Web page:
Statistical analysis

Categorical variables were reported as percentages and continuous variables were reported as mean with standard deviation or median with interquartile range. Chi-squared test was performed for categorical variables and univariate regression analysis was performed on continuous variables to assess significance between two groups. Multivariate logistic regression analysis was performed to evaluate predictors of ND adjusting for covariates that included clinical (age, gender, race, total modified NIHSS, decrease in SBP and DBP, treatment with dual antiplatelets) and imaging (stroke size on DWI, and the presence of increased TTP corresponding to the stroke lesion) variables. The receiver operating characteristic (ROC) curve was generated to assess the prognostic accuracy for the model.

Model goodness-of-fit was expressed as c-statistic. The alpha level for statistical significance was 0.05. Odds ratio (OR) and 95% confidence intervals (CI) were reported for the results of regression models. Statistical analysis was performed using SAS version 9.4 SAS Institute Inc., Cary, NC.


Baseline clinical and imaging characteristics

Among 409 patients included in the study, 73 patients were diagnosed to have stroke due to small vessel disease based on the TOAST classification. Among them, 15 patients were excluded due to the lack of CTP, and nine patients were excluded for stroke size more than 20 mm. The final study population consisted of 49 patients; 30 patients without ND [Figure 1], and 19 patients with ND [Figure 2]. Among 19 patients with ND, 14 patients had ND on day 2 of hospitalization and five patients had ND on day 3 of hospitalization. There was no difference in age, sex, race, medical history, alcohol and tobacco use, between patients with and without ND [Table 1]. The total NIHSS score and the modified NIHSS score were not different between the two groups. More patients in the ND group were made to have head of bed flat (5 [26%] vs. 1 [3%], P = 0.03). It is possible that some of the treating physicians kept the patient's head of bed flat if they noticed ND during routine patient care. Most of the patients received intravenous fluids in both groups. There was no difference in the admission (day 1) SBP, DBP, and MAP; treatment with alteplase and antiplatelets; and time from stroke onset to CTP and MRI; between patients with and without ND. More patients with ND were discharged to inpatient rehabilitation compared to those who did not have ND, but it was not statistically significant (P = 0.10). The low rates of thrombolytics (10%–11%) in our study was due to exclusion of patients due to delay in arrival to the hospital ([n = 39 [80%]) and rapidly improving or too mild symptoms to treat ([n = 5 [10%]).{Table 1}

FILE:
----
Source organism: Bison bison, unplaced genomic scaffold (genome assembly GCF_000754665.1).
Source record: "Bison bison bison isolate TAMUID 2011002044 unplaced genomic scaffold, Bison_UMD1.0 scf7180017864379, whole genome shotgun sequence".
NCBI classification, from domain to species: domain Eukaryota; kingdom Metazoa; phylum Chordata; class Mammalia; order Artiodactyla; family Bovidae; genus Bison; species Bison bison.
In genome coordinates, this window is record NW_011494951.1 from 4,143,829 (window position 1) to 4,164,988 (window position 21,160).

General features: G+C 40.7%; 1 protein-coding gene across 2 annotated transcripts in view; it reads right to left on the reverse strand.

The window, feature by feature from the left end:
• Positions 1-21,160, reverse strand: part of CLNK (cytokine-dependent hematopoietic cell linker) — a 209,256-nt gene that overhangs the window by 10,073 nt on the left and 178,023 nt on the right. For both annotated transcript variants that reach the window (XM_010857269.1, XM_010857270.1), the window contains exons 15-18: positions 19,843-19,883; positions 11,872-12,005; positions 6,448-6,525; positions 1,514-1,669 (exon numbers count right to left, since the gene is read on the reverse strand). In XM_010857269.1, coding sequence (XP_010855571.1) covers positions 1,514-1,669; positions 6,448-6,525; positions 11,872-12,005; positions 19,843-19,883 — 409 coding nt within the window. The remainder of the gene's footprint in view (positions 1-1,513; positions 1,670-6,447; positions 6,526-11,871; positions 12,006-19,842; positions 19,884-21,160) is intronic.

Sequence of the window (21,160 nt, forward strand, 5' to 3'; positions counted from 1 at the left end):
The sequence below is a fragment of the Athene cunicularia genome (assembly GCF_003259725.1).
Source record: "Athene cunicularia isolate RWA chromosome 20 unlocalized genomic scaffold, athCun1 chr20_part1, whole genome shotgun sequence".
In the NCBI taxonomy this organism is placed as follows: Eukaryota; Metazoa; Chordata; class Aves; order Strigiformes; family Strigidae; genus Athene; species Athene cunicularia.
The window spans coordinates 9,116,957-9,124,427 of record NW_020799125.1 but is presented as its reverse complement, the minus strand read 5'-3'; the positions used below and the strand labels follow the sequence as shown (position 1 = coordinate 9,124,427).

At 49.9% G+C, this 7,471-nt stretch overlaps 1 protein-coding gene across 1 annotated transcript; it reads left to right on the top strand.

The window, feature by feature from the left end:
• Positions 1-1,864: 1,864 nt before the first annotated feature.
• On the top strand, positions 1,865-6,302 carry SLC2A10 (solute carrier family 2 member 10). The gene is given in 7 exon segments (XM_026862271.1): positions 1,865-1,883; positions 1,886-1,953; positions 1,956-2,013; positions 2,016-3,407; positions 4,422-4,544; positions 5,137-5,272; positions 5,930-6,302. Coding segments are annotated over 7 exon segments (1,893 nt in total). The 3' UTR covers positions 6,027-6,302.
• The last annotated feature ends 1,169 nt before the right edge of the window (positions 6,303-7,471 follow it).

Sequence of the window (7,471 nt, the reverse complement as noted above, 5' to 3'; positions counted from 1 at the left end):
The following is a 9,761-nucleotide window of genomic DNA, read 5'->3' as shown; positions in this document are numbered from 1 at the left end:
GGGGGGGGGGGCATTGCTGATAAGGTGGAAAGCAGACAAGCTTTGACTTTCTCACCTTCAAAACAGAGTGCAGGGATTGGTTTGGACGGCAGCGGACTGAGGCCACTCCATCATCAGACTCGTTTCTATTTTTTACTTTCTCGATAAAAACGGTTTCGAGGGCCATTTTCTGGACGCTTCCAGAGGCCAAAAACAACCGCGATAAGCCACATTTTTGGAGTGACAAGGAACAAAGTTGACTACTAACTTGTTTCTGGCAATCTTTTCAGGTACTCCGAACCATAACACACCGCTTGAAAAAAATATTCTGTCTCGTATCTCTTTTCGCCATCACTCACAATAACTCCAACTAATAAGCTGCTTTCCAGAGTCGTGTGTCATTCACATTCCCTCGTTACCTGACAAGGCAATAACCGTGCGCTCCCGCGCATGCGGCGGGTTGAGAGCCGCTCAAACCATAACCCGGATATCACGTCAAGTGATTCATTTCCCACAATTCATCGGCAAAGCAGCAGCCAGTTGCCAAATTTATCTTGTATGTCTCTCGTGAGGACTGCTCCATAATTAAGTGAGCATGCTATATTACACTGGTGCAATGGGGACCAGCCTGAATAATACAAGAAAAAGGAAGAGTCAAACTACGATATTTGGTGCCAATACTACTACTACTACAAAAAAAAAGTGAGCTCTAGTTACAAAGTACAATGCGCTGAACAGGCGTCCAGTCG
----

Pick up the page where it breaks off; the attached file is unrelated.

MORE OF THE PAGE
Sixty-three percent of patients had stroke diameters <10 mm in both groups [Table 2]. Patients with ND tended to have increased TTP in the stroke area compared to the no ND group (12 [63%] vs. 11 [37%], P = 0.07) but was not statistically significant [Figure 3]. A change in CBV was noted in a total of eight patients and it was not different between the two groups.{Figure 1}{Figure 2}{Figure 3}{Table 2}

Predictors of neurological deterioration

On multivariate analysis adjusted for covariates, presence of an increased TTP on CTP corresponding to the stroke lesion on DWI was a predictor of ND (OR [95% CI] = 4.80 [1.15–20.10], P = 0.03). Age, gender, race, decrease in SBP or DBP, modified NIHSS score, and the stroke lesion size were not associated with ND [Table 3]. [Supplemental Figure 1] shows the ROC curve for the model.{Table 3}[INLINE:1]